Tori Amos, |
Although Little Earthquakes is Tori Amos's first CD, it is also her best. As much talent and innovation as she has shown in the years since this album was released, she has yet to achieve again the well-nigh perfection of her initial offering. These songs utilize beautiful music, raw emotion and lyrical poetry to address a wide array of issues, ranging from rape to relationships to religion.
Tori's style is uniquely her own, and the contrasts between soft piano-playing and abrupt emotional outbursts of strident notes, instruments and words are incredible. No one bares her soul through music as forcefully as Tori. This is best exemplified by the a cappella performance of "Me & a Gun," which deals with Tori's own experience of being raped. These songs are all about empowerment, courageously finding one's voice and taking control of one's life.
"Crucify" is probably the most recognizable song on the album. Its message is one of freedom; too often people restrict themselves out of the fear of being laughed at or judged unfavorably; and Tori preaches that you don't have to wallow in your self-guilt and suffering in order to achieve happiness. "Silent All These Years" suggests a life spent with an abusive or insensitive partner and the self-imposed exile and voicelessness such a relationship can lead to. "Winter" deals with standing on one's own two feet, believing in oneself and bravely striking out in a world without your father's constant protection. "Mother" strikes a similar theme, evoking images of a caring mother pushing her child out of the nest and helping it begin a new life of its own. "Tear in Your Hand" is an anthem of self-discovery in which Tori tells the man who is leaving her for another woman that she is more fascinating and powerful than he has ever taken the time to realize.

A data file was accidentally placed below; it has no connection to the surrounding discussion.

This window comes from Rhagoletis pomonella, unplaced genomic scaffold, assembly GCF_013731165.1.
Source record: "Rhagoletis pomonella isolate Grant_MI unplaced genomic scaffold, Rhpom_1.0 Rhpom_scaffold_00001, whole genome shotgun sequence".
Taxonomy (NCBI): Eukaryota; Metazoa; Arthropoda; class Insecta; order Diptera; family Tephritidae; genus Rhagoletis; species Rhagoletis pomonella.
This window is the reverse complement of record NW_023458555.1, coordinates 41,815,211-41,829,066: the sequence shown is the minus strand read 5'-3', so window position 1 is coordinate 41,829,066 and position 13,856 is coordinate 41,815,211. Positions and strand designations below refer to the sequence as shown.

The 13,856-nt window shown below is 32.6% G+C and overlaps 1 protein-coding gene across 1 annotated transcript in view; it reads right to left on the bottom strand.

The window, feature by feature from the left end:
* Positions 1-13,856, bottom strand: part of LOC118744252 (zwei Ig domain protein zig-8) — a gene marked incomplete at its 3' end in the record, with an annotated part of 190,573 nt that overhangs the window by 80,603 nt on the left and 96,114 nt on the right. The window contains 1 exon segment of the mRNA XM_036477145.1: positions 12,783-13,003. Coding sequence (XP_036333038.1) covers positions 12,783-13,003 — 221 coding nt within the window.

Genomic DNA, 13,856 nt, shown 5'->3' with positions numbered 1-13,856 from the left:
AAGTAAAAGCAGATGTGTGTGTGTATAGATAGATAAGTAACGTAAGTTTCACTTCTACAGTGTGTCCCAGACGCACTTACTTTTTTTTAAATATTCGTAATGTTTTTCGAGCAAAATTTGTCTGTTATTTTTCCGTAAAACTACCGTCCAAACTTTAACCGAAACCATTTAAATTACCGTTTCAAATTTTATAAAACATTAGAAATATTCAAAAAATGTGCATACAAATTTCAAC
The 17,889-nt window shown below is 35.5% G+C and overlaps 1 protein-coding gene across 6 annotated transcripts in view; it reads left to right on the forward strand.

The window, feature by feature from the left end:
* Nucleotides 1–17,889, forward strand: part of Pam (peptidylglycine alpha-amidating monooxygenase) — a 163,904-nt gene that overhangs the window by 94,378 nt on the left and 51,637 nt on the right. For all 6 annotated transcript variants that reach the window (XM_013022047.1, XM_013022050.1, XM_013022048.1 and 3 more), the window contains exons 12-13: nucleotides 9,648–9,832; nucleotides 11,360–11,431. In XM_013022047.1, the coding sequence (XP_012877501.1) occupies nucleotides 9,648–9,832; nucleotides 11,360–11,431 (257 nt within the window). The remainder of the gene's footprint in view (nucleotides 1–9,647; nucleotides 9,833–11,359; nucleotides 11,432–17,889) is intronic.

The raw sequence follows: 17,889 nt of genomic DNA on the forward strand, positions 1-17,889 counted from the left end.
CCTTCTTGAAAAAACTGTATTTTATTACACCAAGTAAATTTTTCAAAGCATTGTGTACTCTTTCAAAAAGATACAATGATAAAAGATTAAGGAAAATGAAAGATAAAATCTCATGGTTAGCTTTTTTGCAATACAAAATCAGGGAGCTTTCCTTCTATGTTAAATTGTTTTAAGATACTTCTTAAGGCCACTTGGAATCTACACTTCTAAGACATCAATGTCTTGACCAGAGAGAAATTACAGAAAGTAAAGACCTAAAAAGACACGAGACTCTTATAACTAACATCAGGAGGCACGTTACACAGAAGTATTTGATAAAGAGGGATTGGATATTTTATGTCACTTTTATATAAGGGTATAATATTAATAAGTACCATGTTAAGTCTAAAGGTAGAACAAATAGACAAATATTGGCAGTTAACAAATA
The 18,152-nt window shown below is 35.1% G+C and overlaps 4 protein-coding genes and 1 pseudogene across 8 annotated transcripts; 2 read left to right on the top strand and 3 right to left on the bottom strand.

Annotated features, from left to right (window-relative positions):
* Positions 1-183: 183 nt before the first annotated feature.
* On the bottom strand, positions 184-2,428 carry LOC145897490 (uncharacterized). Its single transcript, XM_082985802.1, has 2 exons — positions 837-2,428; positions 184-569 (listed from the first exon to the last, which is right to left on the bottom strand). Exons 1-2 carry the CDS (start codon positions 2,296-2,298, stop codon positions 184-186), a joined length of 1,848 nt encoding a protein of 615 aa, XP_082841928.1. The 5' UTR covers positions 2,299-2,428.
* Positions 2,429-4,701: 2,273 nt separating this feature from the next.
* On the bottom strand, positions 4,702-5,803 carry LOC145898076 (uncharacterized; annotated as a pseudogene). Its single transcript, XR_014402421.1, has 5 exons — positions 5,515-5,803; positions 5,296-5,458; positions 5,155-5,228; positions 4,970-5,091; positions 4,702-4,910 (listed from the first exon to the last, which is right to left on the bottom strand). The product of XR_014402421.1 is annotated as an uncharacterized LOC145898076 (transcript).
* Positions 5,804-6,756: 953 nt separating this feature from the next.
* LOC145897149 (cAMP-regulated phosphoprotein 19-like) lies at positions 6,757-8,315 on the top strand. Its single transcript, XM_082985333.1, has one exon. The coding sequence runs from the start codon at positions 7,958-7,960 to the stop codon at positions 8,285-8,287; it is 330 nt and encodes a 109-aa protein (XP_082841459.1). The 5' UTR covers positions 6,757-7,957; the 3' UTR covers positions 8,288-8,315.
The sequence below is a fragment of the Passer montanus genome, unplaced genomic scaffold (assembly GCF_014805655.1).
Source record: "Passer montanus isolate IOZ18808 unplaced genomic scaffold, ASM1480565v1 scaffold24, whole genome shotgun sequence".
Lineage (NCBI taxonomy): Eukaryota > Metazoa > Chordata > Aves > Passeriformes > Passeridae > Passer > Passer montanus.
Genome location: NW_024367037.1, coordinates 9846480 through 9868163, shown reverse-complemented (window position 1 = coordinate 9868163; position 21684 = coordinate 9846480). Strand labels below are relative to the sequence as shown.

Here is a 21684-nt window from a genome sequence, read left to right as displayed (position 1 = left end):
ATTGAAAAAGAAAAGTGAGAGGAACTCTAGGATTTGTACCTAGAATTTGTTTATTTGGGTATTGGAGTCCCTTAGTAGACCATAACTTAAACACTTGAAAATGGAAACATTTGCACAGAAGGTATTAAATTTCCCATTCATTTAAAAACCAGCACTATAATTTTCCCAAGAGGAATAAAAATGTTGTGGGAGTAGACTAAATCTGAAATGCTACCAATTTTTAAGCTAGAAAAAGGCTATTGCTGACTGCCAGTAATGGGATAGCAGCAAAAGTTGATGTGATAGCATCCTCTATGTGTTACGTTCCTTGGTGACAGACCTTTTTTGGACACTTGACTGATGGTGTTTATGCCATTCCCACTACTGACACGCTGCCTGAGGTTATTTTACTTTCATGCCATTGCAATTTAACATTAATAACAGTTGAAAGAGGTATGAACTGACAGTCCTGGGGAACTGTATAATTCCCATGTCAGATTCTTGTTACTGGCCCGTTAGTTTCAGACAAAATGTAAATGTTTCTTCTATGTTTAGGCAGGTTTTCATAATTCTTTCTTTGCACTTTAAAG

In "Little Earthquakes," Tori cries out for both life and pain, realizing that a full life by necessity includes both the good and the bad. "Girl" carries the message that you must be true to yourself, that if you live your whole life trying to please others and ignoring your own desires, you will go crazy. "China" explains how two people can gradually grow apart over time. "Happy Phantom" is a fun little jaunt in which Tori looks forward to forgetting her earthly troubles and becoming a ghost, but it ends on a more serious note about the limited lifespan of memory.
The real prize of this CD is "Precious Things," an intensely emotional song harkening back to days of unrequited crushes, cruel individuals and adolescent pain; the message is that you must forget the painful memories of your past in order to become your true and ultimate self.
These songs may mean different things to other people, and it is almost impossible not to discover new hidden insights each time you listen to them. Tori Amos truly bears her soul for all to see on this CD, and we can all benefit ourselves as a result of her efforts. Tori is a unique musician, and her music will not appeal to everyone, but this album is much more accessible, particularly lyrics-wise, than her later releases. As far as I am concerned, this is the greatest CD ever produced by any musician.